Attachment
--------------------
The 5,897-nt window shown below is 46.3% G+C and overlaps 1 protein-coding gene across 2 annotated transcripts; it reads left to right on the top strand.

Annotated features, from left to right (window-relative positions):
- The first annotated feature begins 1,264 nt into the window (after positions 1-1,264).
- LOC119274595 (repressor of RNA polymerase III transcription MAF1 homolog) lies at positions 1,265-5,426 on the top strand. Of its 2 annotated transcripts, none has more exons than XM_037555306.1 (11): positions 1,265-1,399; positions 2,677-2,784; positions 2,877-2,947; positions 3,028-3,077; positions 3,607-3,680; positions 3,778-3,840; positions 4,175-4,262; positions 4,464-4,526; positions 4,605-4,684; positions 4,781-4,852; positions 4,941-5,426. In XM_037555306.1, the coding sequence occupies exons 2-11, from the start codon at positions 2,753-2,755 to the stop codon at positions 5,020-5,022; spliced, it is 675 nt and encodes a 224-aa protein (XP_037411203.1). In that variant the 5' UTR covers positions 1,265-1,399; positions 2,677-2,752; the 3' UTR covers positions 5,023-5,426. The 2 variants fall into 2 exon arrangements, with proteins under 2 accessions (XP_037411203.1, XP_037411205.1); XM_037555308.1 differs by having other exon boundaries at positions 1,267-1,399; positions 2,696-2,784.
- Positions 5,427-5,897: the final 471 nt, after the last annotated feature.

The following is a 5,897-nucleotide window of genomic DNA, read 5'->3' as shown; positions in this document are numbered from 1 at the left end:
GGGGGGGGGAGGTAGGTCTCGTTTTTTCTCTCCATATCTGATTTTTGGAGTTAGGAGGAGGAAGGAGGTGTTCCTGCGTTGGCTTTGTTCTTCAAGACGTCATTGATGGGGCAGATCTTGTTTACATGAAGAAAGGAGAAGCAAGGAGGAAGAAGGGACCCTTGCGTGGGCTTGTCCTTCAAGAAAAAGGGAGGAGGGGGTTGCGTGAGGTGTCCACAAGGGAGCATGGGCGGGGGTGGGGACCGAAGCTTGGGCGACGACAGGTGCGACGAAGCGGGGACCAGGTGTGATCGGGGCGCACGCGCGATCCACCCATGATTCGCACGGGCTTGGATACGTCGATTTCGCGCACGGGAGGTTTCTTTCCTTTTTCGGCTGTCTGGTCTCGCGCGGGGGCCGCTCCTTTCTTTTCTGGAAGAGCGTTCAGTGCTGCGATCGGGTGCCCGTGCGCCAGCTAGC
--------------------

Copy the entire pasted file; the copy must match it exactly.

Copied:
The 5,897-nt window shown below is 46.3% G+C and overlaps 1 protein-coding gene across 2 annotated transcripts; it reads left to right on the top strand.

Annotated features, from left to right (window-relative positions):
- The first annotated feature begins 1,264 nt into the window (after positions 1-1,264).
- LOC119274595 (repressor of RNA polymerase III transcription MAF1 homolog) lies at positions 1,265-5,426 on the top strand. Of its 2 annotated transcripts, none has more exons than XM_037555306.1 (11): positions 1,265-1,399; positions 2,677-2,784; positions 2,877-2,947; positions 3,028-3,077; positions 3,607-3,680; positions 3,778-3,840; positions 4,175-4,262; positions 4,464-4,526; positions 4,605-4,684; positions 4,781-4,852; positions 4,941-5,426. In XM_037555306.1, the coding sequence occupies exons 2-11, from the start codon at positions 2,753-2,755 to the stop codon at positions 5,020-5,022; spliced, it is 675 nt and encodes a 224-aa protein (XP_037411203.1). In that variant the 5' UTR covers positions 1,265-1,399; positions 2,677-2,752; the 3' UTR covers positions 5,023-5,426. The 2 variants fall into 2 exon arrangements, with proteins under 2 accessions (XP_037411203.1, XP_037411205.1); XM_037555308.1 differs by having other exon boundaries at positions 1,267-1,399; positions 2,696-2,784.
- Positions 5,427-5,897: the final 471 nt, after the last annotated feature.

The following is a 5,897-nucleotide window of genomic DNA, read 5'->3' as shown; positions in this document are numbered from 1 at the left end:
GGGGGGGGGAGGTAGGTCTCGTTTTTTCTCTCCATATCTGATTTTTGGAGTTAGGAGGAGGAAGGAGGTGTTCCTGCGTTGGCTTTGTTCTTCAAGACGTCATTGATGGGGCAGATCTTGTTTACATGAAGAAAGGAGAAGCAAGGAGGAAGAAGGGACCCTTGCGTGGGCTTGTCCTTCAAGAAAAAGGGAGGAGGGGGTTGCGTGAGGTGTCCACAAGGGAGCATGGGCGGGGGTGGGGACCGAAGCTTGGGCGACGACAGGTGCGACGAAGCGGGGACCAGGTGTGATCGGGGCGCACGCGCGATCCACCCATGATTCGCACGGGCTTGGATACGTCGATTTCGCGCACGGGAGGTTTCTTTCCTTTTTCGGCTGTCTGGTCTCGCGCGGGGGCCGCTCCTTTCTTTTCTGGAAGAGCGTTCAGTGCTGCGATCGGGTGCCCGTGCGCCAGCTAGC